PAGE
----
Joe Torre makes managerial debut for Los Angeles Dodgers against San Francisco Giants Print
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Sunday, 30 March 2008 14:08
MLB Headline News

 LOS ANGELES (AP) -Hello, Joe. So long, Barry.
Joe Torre makes his managerial debut with the Los Angeles Dodgers, and the San Francisco Giants play their first game without Barry Bonds on the roster since 1992 when the longtime rivals meet Monday to open the season.
The 67-year-old Torre managed the Yankees to 12 straight postseason appearances including four World Series championships before rejecting an offer to continue on the job last fall. He joined the Dodgers two weeks later, signing a $13 million, three-year contract.
``I'll be excited. When I stop getting excited, I should be doing something else,'' Torre said Sunday. ``It never gets old. I think we're about as ready as we can be, considering everything around us. We're going to be as good as our pitching allows us to be.''
With opening-day starter Brad Penny, Derek Lowe, Chad Billingsley and Japanese import Hiroki Kuroda in the rotation, that could be pretty good.
``I like our chances,'' said center fielder Andruw Jones, a 10-time Gold Glove winner with the Atlanta Braves brought in by the Dodgers during the offseason to provide power and defense. ``Everybody wants to start in a good place. I want to win, help get this team in contention for a championship.''
That hasn't happened since the Dodgers won the 1988 World Series. They've made the playoffs only four times since then, and failed to advance past the first round each time.
``To me, a ballclub pretty much establishes a personality by June,'' Torre said. ``By that time, hopefully we'll have gained enough confidence to be a force. I think we can do that.''
There are issues, especially at third base. Nomar Garciaparra, Andy LaRoche and Tony Abreu - the first three options at that position entering spring training - will start the season on the disabled list. That means the job goes to 22-year-old Blake DeWitt for the time being, barring a roster addition. DeWitt has never played above Double A.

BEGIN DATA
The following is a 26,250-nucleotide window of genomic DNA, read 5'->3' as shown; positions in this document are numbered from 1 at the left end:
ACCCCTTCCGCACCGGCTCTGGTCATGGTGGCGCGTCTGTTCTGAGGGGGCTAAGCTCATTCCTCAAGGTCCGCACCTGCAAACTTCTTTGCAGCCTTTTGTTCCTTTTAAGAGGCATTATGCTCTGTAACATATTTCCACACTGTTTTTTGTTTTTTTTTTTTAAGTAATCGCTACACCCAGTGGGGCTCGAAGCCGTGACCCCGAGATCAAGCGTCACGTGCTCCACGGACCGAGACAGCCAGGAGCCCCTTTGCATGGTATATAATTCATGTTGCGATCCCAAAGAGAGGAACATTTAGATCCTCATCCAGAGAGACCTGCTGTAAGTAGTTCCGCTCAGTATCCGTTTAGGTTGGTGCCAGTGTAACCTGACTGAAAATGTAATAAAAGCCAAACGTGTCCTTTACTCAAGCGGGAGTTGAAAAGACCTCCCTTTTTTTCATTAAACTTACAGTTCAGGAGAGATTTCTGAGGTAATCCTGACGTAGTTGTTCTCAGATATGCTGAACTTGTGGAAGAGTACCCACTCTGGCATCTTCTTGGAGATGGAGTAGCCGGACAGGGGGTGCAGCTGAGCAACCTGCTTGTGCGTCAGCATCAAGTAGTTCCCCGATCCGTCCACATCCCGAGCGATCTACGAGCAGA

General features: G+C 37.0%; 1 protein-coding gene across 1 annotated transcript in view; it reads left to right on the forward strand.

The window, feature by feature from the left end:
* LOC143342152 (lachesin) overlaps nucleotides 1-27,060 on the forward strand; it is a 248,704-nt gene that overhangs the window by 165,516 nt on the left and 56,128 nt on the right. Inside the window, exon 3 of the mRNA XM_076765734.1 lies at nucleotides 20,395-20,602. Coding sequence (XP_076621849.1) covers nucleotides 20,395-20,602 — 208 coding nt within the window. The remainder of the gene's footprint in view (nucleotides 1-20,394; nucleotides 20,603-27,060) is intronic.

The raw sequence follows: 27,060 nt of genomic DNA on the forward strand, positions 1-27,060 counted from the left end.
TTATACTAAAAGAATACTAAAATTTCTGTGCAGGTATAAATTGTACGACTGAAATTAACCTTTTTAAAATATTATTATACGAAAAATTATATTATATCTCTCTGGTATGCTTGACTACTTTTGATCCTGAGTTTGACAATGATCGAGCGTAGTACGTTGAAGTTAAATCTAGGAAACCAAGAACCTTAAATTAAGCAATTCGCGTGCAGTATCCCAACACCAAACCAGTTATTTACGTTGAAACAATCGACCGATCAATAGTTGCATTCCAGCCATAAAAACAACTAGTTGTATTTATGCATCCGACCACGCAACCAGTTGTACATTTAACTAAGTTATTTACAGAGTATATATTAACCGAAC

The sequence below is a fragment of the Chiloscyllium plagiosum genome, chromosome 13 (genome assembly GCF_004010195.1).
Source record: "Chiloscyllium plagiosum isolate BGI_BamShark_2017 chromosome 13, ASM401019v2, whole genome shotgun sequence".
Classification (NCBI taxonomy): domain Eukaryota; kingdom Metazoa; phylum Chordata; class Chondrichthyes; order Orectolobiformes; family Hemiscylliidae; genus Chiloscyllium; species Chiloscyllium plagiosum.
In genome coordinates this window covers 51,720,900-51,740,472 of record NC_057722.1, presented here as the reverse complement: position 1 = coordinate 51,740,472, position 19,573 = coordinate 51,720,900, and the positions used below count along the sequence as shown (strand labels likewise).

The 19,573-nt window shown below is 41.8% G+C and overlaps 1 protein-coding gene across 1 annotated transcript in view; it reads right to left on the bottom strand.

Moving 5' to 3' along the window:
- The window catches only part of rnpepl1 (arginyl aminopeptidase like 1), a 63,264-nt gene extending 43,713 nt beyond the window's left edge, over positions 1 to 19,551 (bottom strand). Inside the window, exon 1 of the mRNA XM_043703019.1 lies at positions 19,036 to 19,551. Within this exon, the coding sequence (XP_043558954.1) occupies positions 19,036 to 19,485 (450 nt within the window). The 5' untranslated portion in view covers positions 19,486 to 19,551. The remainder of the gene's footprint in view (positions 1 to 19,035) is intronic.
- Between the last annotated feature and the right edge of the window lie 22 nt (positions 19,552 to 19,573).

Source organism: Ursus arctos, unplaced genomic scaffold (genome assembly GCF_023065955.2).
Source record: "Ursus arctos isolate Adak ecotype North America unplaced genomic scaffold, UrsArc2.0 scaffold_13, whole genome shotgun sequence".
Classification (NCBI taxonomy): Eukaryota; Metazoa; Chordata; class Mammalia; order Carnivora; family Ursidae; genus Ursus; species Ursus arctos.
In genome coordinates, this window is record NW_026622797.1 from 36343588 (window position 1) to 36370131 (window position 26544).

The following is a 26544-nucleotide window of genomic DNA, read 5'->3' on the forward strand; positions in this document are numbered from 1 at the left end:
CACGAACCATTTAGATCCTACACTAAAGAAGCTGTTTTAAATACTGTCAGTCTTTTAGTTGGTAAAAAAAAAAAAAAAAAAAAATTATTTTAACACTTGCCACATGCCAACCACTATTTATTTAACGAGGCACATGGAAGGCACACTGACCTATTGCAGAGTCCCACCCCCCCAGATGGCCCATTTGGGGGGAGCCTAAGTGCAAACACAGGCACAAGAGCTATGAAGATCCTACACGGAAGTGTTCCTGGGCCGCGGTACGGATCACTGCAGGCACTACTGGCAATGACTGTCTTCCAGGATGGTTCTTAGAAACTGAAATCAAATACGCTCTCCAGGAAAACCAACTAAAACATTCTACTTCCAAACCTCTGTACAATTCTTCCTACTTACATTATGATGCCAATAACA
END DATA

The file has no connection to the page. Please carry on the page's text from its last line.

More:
The Giants decided late last season they wouldn't bring the 43-year-old Bonds back for a 16th year in San Francisco. Baseball's single-season and career home run leader still hasn't landed another job.
``They wanted to go in a different direction,'' said Dodgers' pinch-hitting specialist Mark Sweeney, who played with the Giants for nearly two years before being traded to Los Angeles last August. ``Barry was a good teammate; I think a lot of people over there would say that. I wouldn't characterize us as good friends, but the respect was there. And he loves the game.
`It's a different era in Giants' baseball. I'm sure they're looking forward to moving on. I always take this perspective: I'll never know what it's like to be Barry Bonds. That's not an excuse, that's the truth. He signed up for it, he's that good. He was always good to me.''
While the Dodgers appear to be one of four contenders in the rugged NL West as they celebrate the 50th anniversary of their move west from Brooklyn, much less is expected from the Giants. That being the case, manager Bruce Bochy said a successful start to the season would be a big help.
``It's important for the psyche and the ballclub because we have had a lot of changes,'' Bochy said. ``And if we can win some games early, it would send a huge sense of confidence through our ballclub. Not that they don't have it. But it would instill the fact that we can win games.''
Regarding Bonds, Bochy said: ``He's not here, there's really no point in talking about Barry. I enjoyed my year with him and he did all that I asked him to do. We've moved on as he has. And we're going to get ready for the season. We're getting younger and we put these guys through a lot this spring and we'll see some results.''
While Penny is making his first opening-day start, Zito got the assignment for the fourth straight year - two with Oakland and two with the Giants.
``It's an honor to be on the mound,'' he said. ``I grew up in San Diego, but obviously Dodger Stadium is a great park with a lot of history. It's an important game and I'm there to give my team a chance to win and bow my head.''
The Giants and Dodgers are opening-day opponents for the 29th time since 1900, with the Giants holding a 15-12-1 lead. The teams played the first big-league game on the West Coast on April 15, 1958 at Seals Stadium in San Francisco, with the Giants winning 8-0.
 

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